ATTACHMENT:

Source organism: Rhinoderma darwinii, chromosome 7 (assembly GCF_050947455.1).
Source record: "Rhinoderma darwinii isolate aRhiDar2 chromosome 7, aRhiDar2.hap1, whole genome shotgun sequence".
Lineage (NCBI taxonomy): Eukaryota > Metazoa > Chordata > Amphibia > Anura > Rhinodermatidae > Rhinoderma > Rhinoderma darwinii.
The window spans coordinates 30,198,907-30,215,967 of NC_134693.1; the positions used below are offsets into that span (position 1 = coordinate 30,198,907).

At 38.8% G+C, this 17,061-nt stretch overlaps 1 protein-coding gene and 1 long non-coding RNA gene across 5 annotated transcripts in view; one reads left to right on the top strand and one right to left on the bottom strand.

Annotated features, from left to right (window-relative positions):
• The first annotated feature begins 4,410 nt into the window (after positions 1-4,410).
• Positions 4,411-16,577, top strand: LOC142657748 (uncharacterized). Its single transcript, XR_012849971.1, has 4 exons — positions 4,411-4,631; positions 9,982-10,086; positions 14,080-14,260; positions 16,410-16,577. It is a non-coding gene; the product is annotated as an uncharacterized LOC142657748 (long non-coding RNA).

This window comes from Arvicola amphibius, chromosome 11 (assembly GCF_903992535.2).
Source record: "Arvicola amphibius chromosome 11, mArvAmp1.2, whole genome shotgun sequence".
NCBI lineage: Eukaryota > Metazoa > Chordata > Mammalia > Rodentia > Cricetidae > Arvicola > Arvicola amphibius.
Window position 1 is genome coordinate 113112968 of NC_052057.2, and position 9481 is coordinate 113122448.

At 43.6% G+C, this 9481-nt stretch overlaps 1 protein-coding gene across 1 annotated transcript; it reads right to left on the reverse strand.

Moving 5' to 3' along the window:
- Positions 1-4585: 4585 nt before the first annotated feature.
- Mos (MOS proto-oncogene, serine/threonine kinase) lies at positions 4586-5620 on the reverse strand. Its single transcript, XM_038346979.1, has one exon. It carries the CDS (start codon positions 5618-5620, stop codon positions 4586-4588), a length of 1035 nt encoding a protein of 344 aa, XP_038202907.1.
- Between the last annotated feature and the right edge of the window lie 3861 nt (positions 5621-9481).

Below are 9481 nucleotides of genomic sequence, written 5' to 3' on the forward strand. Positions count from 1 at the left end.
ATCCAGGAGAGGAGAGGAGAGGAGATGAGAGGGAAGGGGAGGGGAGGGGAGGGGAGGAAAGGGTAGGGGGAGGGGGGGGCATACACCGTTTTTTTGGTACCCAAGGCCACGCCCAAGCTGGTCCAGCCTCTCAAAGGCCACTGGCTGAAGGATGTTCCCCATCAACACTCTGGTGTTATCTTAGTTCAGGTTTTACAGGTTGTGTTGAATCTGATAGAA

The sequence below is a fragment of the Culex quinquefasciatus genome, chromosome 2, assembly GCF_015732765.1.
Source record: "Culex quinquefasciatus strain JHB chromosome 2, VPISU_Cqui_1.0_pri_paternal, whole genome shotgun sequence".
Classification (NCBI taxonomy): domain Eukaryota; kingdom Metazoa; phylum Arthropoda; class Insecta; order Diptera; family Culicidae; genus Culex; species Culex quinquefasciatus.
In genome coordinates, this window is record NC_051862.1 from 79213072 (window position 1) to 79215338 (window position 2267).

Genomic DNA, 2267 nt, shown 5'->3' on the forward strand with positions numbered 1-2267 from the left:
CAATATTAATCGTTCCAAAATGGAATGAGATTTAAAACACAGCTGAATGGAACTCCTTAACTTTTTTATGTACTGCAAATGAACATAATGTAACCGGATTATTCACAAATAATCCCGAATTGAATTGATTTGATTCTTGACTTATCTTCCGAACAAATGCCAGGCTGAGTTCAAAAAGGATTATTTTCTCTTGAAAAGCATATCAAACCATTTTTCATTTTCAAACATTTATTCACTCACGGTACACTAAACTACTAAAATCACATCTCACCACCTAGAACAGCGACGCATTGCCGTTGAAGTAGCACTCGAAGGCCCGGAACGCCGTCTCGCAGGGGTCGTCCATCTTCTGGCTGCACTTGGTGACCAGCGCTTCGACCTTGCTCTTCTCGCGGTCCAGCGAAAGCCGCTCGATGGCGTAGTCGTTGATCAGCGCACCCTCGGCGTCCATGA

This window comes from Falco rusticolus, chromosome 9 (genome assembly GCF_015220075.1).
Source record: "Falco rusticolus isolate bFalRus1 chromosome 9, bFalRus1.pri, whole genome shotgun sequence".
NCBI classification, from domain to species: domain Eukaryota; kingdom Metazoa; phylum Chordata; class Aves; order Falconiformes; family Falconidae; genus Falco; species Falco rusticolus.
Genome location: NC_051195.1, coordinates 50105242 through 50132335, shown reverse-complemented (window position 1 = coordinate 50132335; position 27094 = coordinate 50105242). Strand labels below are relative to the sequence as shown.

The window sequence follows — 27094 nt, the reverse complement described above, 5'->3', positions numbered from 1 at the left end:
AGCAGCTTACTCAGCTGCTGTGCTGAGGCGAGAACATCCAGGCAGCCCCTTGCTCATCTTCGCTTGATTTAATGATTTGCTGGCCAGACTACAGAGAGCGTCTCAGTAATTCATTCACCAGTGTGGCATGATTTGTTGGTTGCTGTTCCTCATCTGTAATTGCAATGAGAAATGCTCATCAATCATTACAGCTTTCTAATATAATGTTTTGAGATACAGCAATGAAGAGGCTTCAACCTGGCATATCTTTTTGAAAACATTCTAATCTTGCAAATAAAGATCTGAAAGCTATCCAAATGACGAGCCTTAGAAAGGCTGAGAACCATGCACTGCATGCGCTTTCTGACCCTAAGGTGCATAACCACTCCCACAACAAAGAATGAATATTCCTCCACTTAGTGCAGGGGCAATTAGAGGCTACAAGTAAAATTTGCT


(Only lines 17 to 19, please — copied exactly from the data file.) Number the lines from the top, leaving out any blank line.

- Between the last annotated feature and the right edge of the window lie 3861 nt (positions 5621-9481).

Below are 9481 nucleotides of genomic sequence, written 5' to 3' on the forward strand. Positions count from 1 at the left end.
ATCCAGGAGAGGAGAGGAGAGGAGATGAGAGGGAAGGGGAGGGGAGGGGAGGGGAGGAAAGGGTAGGGGGAGGGGGGGGCATACACCGTTTTTTTGGTACCCAAGGCCACGCCCAAGCTGGTCCAGCCTCTCAAAGGCCACTGGCTGAAGGATGTTCCCCATCAACACTCTGGTGTTATCTTAGTTCAGGTTTTACAGGTTGTGTTGAATCTGATAGAA